The White House just threw cold water on North Korea's purported hydrogen-bomb test
White House press secretary Josh Earnest suggested strongly on Wednesday that the North Korean regime was lying when it claimed to have successfully detonated a hydrogen bomb the day before.
"We're obviously going to continue to look at this by monitoring the situation, assessing the available data and evidence," Earnest said at his regular media briefing.
He continued: "But the initial analysis is not consistent with the claims that the regime has made of a successful hydrogen-bomb test."
North Korea announced Tuesday night that it had set off a hydrogen-bomb explosion, which would represent a significant advancement of its nuclear arsenal. However, many experts said they were skeptical of that claim.
See photos related to the explosion:
The White House appeared to be in full agreement with those skeptics.
"There's nothing that's occurred in the last 24 hours that has caused the US government to change our assessment of North Korea's technical and military capabilities," Earnest said.
"Now, I hasten to add that we're continuing the work necessary to learn more on the nuclear test that North Korea conducted last night," he added. "But you've probably seen by now the extensive independent analysis that's been done in the United States and in other countries that includes significant and understandable skepticism of the claims of the North Korean regime."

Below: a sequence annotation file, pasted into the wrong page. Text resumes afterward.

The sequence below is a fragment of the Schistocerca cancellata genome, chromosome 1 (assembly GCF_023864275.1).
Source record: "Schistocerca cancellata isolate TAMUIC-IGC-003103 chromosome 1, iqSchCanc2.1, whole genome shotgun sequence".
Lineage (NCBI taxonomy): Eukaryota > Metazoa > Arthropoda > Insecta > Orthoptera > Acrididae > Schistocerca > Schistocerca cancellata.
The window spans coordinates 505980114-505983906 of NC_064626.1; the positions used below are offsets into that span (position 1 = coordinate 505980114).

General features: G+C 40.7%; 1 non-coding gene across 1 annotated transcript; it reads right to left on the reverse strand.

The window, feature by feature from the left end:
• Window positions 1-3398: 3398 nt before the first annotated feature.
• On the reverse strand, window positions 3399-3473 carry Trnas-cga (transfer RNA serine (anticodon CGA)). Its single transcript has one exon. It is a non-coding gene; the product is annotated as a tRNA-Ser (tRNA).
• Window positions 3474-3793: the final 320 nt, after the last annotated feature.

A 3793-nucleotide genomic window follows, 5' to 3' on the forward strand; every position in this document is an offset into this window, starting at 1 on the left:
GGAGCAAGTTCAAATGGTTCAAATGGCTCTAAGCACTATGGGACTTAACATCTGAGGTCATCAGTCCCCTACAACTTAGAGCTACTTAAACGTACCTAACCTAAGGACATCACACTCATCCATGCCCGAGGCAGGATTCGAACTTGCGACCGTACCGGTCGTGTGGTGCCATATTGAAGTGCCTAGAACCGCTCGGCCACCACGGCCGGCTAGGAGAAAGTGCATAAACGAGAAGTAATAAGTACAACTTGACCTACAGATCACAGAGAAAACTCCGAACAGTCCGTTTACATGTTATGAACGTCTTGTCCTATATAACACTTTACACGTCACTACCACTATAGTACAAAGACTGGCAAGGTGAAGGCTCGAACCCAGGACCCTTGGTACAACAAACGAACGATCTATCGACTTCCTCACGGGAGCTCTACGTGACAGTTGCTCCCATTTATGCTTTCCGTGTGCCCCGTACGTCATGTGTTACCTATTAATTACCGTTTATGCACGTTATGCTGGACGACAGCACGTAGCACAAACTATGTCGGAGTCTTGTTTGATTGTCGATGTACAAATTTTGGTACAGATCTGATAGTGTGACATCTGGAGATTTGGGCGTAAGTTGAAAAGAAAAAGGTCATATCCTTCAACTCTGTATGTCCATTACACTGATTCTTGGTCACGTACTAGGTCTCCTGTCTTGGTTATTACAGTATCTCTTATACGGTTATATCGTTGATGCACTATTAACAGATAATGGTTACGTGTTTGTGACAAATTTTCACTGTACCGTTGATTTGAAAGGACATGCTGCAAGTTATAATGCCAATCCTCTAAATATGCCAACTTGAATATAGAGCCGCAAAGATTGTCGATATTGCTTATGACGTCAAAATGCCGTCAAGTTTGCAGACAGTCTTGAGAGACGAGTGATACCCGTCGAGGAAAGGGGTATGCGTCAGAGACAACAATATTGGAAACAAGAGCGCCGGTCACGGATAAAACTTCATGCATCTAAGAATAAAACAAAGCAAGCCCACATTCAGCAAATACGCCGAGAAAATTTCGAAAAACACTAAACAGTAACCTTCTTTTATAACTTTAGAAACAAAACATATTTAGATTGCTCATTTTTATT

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The New York Times reported that though some outside experts said they do not believe North Korea does not have the ability to create hydrogen bombs, the country could have been preparing to test "a boosted fission bomb, more powerful than a traditional nuclear weapon."
Earnest said that, regardless of what type of nuclear device North Korea used, "any kind of nuclear test like the one that North Korea conducted last night is provocative" and would send the so-called Hermit Kingdom deeper into international isolation.
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He went on to highlight the fact the fact that it wasn't just the US' closest regional allies — South Korea and Japan — who criticized North Korea's purported hydrogen-bomb announcement.
"It is also notable that our collective statements are echoed by countries like China and Russia, with whom we don't always agree," he said. "We've already seen quite strong statements from those countries."
As far as how the US would confront North Korea's latest provocation, Earnest vowed that President Barack Obama would continue to advance the US interests "through principled, focused, tenacious, diplomatic engagement."
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